Becca Lo Presti and Taylor Rossini Lecture at Winterthur’s DE Antiques Show
As the Winterthur Museum, Garden & Library’s Delaware Antiques Show celebrates its 60th anniversary in 2023, the Decorative Arts Trust is proud to once again sponsor two young scholar lectures.
At 3:00 pm on Saturday, November 11, Becca Lo Presti and Taylor Rossini, both Lois F. McNeill Fellows in the University of Delaware’s Winterthur Program in American Material Culture, take the stage to share recent research with fellow decorative arts enthusiasts.
In her lecture The Last Tall Clock in America? A Winterthur Tall Clock and Time Telling in Nineteenth-Century America, Becca Lo Presti analyzes a mid-Atlantic tall clock at Winterthur, exploring the nuances of time telling in the United States. Although the production of tall clocks decreased as the century progressed, these objects remained present in both material and imagined spaces of American life. The tall clock’s enduring presence subsequently reveals how the right to regulate one’s time varied drastically depending on race, class, and gender despite increasing access to time-telling pieces. Becca completed her undergraduate studies at Hofstra University.
William Jones (painter), Tall clock, 1820-40, Berks, PA. Mahogany veneer, white pine, tulip poplar, brass, iron, paint, glass. Winterthur Museum, Gift of John M. Reed in memory of William Kershner Reed, 1989.0046.
William Jones (painter), Tall clock (detail), 1820-40, Berks, PA. Mahogany veneer, white pine, tulip poplar, brass, iron, paint, glass. Winterthur Museum, Gift of John M. Reed in memory of William Kershner Reed, 1989.0046.
Taylor Rossini’s lecture, Empire on a Plate: Imperial Rivalry and Cartographic Knowledge in Overton’s Trading Part of the West Indies (1741), explores the role of cartographic representation in the staging of 18th-century empire through a British map created during the War of Jenkins Ear (1739–48). The map, published in an unstable wartime moment, offers an optimistic and somewhat counterfactual view of British naval power in the Americas, providing a compelling opportunity to reflect on how material props are entangled with imperial aspirations. Taylor received her undergraduate degree from Middlebury College in Vermont.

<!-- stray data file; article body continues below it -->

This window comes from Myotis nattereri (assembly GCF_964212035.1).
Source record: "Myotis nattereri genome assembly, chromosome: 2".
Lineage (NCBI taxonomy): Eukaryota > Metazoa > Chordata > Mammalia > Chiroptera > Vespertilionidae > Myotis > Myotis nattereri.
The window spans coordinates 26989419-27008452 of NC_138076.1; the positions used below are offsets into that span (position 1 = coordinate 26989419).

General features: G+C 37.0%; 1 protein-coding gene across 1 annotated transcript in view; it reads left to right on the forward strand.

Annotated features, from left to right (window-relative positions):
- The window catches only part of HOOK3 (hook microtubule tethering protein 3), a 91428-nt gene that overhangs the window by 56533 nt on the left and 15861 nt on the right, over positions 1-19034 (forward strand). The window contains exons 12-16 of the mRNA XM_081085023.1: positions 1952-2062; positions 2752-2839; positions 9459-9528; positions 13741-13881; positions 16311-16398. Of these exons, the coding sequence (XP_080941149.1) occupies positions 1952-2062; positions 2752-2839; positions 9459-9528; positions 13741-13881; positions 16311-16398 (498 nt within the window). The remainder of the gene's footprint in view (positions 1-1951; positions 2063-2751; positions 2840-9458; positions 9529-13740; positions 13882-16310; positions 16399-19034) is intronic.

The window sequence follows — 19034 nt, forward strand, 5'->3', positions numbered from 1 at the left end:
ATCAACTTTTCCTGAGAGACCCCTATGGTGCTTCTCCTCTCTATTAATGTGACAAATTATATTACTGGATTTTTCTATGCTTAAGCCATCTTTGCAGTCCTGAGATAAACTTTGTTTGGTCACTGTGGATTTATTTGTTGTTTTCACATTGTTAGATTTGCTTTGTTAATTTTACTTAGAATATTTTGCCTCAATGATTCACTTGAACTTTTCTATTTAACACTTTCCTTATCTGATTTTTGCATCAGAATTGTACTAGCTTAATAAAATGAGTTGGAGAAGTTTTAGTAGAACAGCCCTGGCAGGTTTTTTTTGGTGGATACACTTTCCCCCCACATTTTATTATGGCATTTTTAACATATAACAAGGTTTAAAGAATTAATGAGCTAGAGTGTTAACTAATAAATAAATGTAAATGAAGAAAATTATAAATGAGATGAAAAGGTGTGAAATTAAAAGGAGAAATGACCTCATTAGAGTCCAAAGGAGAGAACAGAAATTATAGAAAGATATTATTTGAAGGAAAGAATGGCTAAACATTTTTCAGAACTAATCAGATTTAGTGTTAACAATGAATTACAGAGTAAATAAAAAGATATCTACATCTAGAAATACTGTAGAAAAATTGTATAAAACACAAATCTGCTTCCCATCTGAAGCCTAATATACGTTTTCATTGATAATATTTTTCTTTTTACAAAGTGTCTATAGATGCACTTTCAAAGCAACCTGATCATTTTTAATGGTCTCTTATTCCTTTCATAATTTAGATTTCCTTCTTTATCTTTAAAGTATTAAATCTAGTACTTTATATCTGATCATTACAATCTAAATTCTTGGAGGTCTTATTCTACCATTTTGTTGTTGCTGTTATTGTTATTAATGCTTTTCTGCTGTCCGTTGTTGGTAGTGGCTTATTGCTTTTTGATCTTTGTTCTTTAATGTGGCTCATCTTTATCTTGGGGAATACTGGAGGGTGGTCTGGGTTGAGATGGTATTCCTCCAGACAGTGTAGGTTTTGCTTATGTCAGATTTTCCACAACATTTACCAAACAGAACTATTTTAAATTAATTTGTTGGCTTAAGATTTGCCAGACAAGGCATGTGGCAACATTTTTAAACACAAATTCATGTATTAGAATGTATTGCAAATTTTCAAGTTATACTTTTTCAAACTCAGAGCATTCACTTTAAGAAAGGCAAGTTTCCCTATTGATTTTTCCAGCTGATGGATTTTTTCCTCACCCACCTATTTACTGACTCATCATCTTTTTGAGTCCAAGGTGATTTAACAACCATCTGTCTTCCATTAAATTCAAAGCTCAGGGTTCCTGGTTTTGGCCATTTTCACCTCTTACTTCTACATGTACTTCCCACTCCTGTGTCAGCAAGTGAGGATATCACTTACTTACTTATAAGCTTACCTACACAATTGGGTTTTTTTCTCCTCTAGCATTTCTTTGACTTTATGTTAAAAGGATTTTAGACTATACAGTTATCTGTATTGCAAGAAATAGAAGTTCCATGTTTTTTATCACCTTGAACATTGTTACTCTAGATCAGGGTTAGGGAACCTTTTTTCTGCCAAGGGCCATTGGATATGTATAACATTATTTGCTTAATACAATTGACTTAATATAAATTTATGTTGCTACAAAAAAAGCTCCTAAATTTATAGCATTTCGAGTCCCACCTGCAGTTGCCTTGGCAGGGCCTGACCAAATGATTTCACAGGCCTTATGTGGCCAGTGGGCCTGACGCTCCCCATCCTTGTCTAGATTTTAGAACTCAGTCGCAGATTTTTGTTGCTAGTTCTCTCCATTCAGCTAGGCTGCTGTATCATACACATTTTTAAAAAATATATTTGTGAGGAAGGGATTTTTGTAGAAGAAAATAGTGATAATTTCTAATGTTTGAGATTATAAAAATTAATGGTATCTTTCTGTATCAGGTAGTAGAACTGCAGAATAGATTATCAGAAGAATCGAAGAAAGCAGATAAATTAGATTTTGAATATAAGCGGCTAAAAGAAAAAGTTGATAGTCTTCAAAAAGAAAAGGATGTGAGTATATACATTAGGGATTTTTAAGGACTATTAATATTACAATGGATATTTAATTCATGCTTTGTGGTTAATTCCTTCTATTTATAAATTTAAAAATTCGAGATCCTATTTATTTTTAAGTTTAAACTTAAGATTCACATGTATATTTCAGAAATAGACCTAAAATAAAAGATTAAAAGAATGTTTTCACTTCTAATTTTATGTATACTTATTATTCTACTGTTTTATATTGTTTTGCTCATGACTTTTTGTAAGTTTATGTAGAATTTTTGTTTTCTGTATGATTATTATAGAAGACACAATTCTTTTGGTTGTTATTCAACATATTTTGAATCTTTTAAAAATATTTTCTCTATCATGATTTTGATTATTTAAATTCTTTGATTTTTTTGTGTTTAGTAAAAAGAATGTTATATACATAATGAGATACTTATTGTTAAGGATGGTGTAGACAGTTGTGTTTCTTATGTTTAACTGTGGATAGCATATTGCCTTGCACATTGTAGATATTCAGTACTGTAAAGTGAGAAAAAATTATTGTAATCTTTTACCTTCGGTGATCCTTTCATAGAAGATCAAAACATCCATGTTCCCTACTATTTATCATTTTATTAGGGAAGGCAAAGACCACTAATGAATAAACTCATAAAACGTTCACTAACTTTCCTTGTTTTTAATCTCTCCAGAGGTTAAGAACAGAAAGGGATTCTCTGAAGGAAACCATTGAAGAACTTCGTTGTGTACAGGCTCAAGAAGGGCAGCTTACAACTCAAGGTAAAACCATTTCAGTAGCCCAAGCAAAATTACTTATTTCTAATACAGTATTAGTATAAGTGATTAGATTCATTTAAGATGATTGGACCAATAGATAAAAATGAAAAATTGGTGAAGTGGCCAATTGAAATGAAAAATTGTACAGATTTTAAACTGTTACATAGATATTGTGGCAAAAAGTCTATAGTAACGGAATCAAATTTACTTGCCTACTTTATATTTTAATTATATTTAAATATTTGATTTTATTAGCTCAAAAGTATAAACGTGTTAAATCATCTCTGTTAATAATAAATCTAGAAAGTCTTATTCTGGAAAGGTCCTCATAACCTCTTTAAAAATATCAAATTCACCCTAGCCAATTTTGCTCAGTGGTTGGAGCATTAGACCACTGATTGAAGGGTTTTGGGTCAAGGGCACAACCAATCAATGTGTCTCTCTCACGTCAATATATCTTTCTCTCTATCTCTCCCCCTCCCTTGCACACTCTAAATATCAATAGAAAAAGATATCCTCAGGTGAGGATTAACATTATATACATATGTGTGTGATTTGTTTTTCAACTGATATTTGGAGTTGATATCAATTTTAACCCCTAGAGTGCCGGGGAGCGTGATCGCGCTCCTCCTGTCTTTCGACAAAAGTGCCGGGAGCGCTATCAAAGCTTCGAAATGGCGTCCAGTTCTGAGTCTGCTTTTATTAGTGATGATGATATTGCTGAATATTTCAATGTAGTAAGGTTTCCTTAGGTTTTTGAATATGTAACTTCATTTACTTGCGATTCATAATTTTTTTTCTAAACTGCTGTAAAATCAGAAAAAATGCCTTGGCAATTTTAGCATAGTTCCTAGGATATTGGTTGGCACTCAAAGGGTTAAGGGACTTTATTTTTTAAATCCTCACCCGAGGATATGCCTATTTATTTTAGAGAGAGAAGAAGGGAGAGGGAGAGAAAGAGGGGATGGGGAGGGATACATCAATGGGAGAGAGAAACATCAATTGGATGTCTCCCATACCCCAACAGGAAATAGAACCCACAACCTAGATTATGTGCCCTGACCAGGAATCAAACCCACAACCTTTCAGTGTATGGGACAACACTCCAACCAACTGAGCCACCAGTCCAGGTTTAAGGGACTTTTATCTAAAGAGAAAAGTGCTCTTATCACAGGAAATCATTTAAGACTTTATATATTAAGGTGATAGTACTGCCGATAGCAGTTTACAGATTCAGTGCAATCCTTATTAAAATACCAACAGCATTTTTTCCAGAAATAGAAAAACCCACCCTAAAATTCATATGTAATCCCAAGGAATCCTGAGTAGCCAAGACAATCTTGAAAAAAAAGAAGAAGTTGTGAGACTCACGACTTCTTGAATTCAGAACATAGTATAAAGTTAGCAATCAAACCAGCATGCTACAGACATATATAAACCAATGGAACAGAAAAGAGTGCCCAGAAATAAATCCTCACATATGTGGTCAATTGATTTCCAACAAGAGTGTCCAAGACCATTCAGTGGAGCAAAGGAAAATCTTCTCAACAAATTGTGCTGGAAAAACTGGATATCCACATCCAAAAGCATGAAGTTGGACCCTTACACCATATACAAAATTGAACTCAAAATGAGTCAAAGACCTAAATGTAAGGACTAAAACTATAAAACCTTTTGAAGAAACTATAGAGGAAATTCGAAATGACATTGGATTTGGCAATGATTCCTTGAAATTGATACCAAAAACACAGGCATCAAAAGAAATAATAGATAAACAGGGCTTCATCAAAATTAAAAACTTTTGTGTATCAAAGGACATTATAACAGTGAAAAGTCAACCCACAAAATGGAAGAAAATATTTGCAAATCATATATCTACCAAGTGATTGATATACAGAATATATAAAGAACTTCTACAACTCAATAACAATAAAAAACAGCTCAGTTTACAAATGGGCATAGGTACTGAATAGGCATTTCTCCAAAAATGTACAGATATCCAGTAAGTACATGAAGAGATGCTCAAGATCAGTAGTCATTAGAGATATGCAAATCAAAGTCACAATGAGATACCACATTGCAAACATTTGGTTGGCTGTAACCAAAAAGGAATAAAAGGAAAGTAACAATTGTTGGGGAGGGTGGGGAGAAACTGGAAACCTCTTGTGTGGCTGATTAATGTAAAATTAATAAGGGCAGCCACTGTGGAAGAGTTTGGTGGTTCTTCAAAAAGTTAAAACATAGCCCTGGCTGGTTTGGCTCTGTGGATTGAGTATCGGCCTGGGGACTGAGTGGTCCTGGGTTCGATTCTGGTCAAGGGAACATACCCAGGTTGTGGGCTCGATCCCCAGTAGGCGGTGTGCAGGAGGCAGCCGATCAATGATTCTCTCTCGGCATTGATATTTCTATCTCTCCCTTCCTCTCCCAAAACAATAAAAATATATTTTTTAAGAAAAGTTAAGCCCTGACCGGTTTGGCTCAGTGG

Henry Overton, 𝘈 𝘕𝘦𝘸 & 𝘊𝘰𝘳𝘳𝘦𝘤𝘵 𝘔𝘢𝘱 𝘰𝘧 𝘵𝘩𝘦 𝘛𝘳𝘢𝘥𝘪𝘯𝘨 𝘗𝘢𝘳𝘵 𝘰𝘧 𝘵𝘩𝘦 𝘞𝘦𝘴𝘵 𝘐𝘯𝘥𝘪𝘦𝘴, 1741 (1745), London, England. Engraving. Winterthur Museum, Museum purchase with funds drawn from the Centenary Fund, 2019.0034.
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Formerly known as the "blog,” the Bulletin features new research and scholarship, travelogues, book reviews, and museum and gallery exhibitions. The Bulletin complements The Magazine of the Decorative Arts Trust, our biannual members publication.
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